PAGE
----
Developer Chat

General WhatIfSports

Jack Lengyel

Tuesday, January 23, 2007

7:00 PM - 8:00 PM EST

The LIVE portion of this chat will begin on

Tuesday, January 23, 2007 at 7:00 PM EST.

Welcome everyone to our Legends of the Game chat with former Marshall University Head Coach and US Naval Academy Athletic Director and current Vice President of Business Development for XOS Technologies, Jack Lengyel.

What do you think about Matthew McConaughey playing you in the movie? If you could have had any actor play you, who would it be? (skonley - Hall of Famer - 7:50 PM)

I think that Matthew McConaughey did a fantastic job. I met with him as a consultant on the movie and he did not try to be like me - which I think was good. He took the script and all of the materials that he could find about me and then tried to create a character based on how he would have reacted had he been in the same situation. His character was much more animated than I am, so that was better for the movie. If I had to choose an actor to play me in a movie, I would probably choose Matthew. I obviously had not input into the selection, but I was well aware of who he was beforehand.

Dear Coach, First, as an alum of Marshall University (M.S in 1992) and a life long resident of West Virginia, I want to thank you for what you and your staff did after the tragedy that struck our school. Your inspiration and drive to overcome were heart felt throughout our great State. How difficult was it for you to reflect and provide information to the directors and actors while they were producing "We Are Marshall"? Thank you and God Bless!! John Lantz Moundsville, WV (bulantz - Hall of Famer - 7:52 PM)

It was not difficult to help with the movie, but it was definitely difficult times portrayed by the movie. I tend to reflect upon all of the good things that city of Huntington, the fans, other coaches, the administration and everyone involved did for us as they showed support. Ultimately, I am proud to be a part of the process of building the program, but I was just a small part. The University's success had so many fathers and we were just a small part of the beginning of the rebuilding of the foundation of the school's football program. Along the lines of your comments. I want to thank all of the members of the entire state of West Virginia for their commitment to rebuilding the program and to support the Young Thundering Herd and our coaching staff. That time was an unprecedented time in the annals of college football and we needed their help.

Do you feel that the movie accurately portrays the story? (danmam - Hall of Famer - 7:54 PM)

I think you have to understand that Warner Brothers was taking a full year of experiences and compressing it into two hours while still trying make an accurate account of the story. In some cases, they had to use composite characters because they could not find all of the right people to sign off on the characters. In whole, I would say that they did a very admirable job with the storyline and in capturing the spirit of the town of Huntington and Marshall University as well as respecting the 75 members of the program who perished in the crash; which was our main objective from the start.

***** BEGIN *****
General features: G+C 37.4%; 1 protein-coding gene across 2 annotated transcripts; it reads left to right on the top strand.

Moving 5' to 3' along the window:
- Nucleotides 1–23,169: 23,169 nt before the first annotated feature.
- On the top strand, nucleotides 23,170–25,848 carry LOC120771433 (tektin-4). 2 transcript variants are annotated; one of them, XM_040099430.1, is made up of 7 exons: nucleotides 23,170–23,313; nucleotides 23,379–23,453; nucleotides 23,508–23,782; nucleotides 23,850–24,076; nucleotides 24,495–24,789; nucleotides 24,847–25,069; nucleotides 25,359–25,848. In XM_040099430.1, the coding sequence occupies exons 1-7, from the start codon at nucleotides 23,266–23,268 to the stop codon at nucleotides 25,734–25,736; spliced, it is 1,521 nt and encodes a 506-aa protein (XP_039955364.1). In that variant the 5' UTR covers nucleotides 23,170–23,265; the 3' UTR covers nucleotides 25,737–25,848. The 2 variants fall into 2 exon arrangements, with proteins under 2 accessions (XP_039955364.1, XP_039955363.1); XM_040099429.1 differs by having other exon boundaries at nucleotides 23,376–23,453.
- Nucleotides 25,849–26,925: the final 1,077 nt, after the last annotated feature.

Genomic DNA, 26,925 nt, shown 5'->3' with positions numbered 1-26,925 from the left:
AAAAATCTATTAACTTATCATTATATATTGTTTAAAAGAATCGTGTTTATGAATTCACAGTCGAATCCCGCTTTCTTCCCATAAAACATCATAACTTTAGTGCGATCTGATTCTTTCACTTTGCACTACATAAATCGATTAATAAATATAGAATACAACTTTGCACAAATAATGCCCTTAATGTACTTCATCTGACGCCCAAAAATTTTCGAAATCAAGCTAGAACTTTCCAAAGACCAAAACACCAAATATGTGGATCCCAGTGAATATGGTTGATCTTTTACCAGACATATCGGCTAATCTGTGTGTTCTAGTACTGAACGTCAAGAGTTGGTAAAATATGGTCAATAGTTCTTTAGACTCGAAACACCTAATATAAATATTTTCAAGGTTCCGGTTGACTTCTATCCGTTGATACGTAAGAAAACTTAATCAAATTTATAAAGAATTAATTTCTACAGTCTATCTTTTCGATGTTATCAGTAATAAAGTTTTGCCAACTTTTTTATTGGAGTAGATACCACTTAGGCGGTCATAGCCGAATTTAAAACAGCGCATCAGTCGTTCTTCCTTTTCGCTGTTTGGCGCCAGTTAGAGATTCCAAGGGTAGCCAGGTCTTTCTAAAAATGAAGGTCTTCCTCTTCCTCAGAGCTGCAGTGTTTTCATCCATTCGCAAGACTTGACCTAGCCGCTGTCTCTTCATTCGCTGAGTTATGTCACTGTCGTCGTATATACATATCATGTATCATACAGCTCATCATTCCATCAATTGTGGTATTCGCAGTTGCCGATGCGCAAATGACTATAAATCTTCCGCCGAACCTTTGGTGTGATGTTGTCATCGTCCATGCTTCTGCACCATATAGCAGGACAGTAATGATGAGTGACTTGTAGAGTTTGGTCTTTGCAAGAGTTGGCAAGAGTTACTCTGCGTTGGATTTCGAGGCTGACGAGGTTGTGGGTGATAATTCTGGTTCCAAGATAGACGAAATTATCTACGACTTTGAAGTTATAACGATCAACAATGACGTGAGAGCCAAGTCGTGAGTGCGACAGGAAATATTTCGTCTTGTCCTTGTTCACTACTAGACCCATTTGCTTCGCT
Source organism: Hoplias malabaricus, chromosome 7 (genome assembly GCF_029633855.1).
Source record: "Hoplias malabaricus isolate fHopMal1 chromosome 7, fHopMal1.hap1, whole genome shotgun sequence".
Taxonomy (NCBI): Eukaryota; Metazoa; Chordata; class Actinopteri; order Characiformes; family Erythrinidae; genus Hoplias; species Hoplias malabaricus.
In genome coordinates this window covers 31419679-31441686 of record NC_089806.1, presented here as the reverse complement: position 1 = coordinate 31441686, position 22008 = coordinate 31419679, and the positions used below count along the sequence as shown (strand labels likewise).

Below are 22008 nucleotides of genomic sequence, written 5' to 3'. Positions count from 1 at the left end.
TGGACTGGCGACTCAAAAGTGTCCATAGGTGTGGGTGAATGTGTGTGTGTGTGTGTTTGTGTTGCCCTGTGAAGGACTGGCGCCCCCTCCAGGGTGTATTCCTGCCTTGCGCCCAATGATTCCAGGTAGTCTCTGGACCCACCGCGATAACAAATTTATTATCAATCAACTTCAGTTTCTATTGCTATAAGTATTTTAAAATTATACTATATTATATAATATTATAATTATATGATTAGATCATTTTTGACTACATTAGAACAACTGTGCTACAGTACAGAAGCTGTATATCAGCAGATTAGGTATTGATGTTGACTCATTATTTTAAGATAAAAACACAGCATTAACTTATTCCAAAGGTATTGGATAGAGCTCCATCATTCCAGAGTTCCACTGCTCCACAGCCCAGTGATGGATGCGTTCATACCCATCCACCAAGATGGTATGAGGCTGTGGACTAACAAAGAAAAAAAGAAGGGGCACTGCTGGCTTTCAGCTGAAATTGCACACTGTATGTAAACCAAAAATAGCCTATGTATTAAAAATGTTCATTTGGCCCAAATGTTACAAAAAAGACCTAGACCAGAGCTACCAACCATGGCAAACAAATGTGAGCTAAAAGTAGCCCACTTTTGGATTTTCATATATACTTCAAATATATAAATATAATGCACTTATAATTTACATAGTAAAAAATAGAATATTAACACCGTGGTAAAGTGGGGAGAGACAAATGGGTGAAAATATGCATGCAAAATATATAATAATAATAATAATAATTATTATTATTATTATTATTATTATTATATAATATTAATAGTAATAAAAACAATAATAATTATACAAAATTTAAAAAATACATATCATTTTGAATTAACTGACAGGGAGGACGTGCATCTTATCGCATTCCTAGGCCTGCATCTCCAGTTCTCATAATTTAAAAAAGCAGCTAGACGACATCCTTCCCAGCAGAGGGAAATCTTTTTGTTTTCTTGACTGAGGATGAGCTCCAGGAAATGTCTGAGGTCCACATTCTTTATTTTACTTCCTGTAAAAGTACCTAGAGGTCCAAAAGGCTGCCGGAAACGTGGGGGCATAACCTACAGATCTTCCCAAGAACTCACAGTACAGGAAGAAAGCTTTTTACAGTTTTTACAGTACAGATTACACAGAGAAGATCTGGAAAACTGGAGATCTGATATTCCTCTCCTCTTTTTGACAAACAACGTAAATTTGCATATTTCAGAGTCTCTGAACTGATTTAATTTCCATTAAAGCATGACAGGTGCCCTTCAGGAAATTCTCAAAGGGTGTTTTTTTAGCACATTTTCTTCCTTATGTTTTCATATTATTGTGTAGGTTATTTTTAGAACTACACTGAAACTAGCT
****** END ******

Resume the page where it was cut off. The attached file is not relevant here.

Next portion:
How can I throw a football farther and/or faster? (rcktchamp - Hall of Famer - 7:57 PM)

Well, first of all, you have to have a strong arm. In other words, you must be in top physical condition. Throwing the football requires strength in the whole body including strength in the legs and upper body. Athletic ability has a lot to do with it. You will not be able to reach your peak without being in peak physical condition. Then, with the grip, grasp the ball lightly with your index finger toward the top of the ball off the laces. As your throw, rotate the thumb inward and come over the top with your arm. Keep your elbow pointed down and find your target. Put your target on the tip of your left (if you are right-handed) foot's big toe so you can open your hips and hit the target.

What is your fondest memory of coaching at Marshall? (KSBeachBums - Hall of Famer - 7:58 PM)

Bringing together the young student athletes and coaches with the support of the community and university while putting together a team that was competitive and a true team. We may not have been fully competitive, but we represented the University and helped in the transition to the success that the school would have in the years to follow.

Hey coach. For me, a truly inspirational moment in the film was when you went to West Virginia and asked for help with the veer - they opened all their resources to you and then you noticed that they memorialized marshall on their helmets. In real life, what was that moment like for you? (fd343ny - Hall of Famer - 8:03 PM)